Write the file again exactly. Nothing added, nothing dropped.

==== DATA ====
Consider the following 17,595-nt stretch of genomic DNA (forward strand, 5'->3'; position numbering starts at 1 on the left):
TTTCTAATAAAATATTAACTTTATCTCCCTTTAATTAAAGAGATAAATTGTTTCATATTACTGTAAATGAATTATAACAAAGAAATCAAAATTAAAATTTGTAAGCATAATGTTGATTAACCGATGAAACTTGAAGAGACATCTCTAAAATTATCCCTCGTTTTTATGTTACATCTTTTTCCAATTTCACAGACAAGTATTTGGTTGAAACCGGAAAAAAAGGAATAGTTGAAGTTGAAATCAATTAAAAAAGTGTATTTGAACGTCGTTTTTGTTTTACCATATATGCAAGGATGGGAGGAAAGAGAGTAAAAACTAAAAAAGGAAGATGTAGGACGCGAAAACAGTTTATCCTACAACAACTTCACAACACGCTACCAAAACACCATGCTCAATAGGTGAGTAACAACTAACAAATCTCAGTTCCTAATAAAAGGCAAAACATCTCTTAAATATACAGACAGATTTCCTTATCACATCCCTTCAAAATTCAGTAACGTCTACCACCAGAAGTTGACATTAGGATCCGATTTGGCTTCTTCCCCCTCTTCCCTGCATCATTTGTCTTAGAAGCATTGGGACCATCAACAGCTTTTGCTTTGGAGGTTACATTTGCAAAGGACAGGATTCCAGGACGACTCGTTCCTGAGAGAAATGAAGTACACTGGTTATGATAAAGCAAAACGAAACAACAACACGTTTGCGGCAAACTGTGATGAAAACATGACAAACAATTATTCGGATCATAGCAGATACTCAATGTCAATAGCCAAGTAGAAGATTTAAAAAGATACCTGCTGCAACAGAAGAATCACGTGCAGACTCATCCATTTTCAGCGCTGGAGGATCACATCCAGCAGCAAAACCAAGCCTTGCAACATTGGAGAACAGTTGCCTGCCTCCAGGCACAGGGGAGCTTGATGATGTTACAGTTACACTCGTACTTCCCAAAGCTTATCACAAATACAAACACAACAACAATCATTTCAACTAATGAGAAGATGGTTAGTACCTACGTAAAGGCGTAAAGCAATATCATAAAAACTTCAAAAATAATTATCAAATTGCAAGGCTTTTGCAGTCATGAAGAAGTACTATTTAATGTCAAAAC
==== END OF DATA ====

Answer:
Consider the following 17,595-nt stretch of genomic DNA (forward strand, 5'->3'; position numbering starts at 1 on the left):
TTTCTAATAAAATATTAACTTTATCTCCCTTTAATTAAAGAGATAAATTGTTTCATATTACTGTAAATGAATTATAACAAAGAAATCAAAATTAAAATTTGTAAGCATAATGTTGATTAACCGATGAAACTTGAAGAGACATCTCTAAAATTATCCCTCGTTTTTATGTTACATCTTTTTCCAATTTCACAGACAAGTATTTGGTTGAAACCGGAAAAAAAGGAATAGTTGAAGTTGAAATCAATTAAAAAAGTGTATTTGAACGTCGTTTTTGTTTTACCATATATGCAAGGATGGGAGGAAAGAGAGTAAAAACTAAAAAAGGAAGATGTAGGACGCGAAAACAGTTTATCCTACAACAACTTCACAACACGCTACCAAAACACCATGCTCAATAGGTGAGTAACAACTAACAAATCTCAGTTCCTAATAAAAGGCAAAACATCTCTTAAATATACAGACAGATTTCCTTATCACATCCCTTCAAAATTCAGTAACGTCTACCACCAGAAGTTGACATTAGGATCCGATTTGGCTTCTTCCCCCTCTTCCCTGCATCATTTGTCTTAGAAGCATTGGGACCATCAACAGCTTTTGCTTTGGAGGTTACATTTGCAAAGGACAGGATTCCAGGACGACTCGTTCCTGAGAGAAATGAAGTACACTGGTTATGATAAAGCAAAACGAAACAACAACACGTTTGCGGCAAACTGTGATGAAAACATGACAAACAATTATTCGGATCATAGCAGATACTCAATGTCAATAGCCAAGTAGAAGATTTAAAAAGATACCTGCTGCAACAGAAGAATCACGTGCAGACTCATCCATTTTCAGCGCTGGAGGATCACATCCAGCAGCAAAACCAAGCCTTGCAACATTGGAGAACAGTTGCCTGCCTCCAGGCACAGGGGAGCTTGATGATGTTACAGTTACACTCGTACTTCCCAAAGCTTATCACAAATACAAACACAACAACAATCATTTCAACTAATGAGAAGATGGTTAGTACCTACGTAAAGGCGTAAAGCAATATCATAAAAACTTCAAAAATAATTATCAAATTGCAAGGCTTTTGCAGTCATGAAGAAGTACTATTTAATGTCAAAAC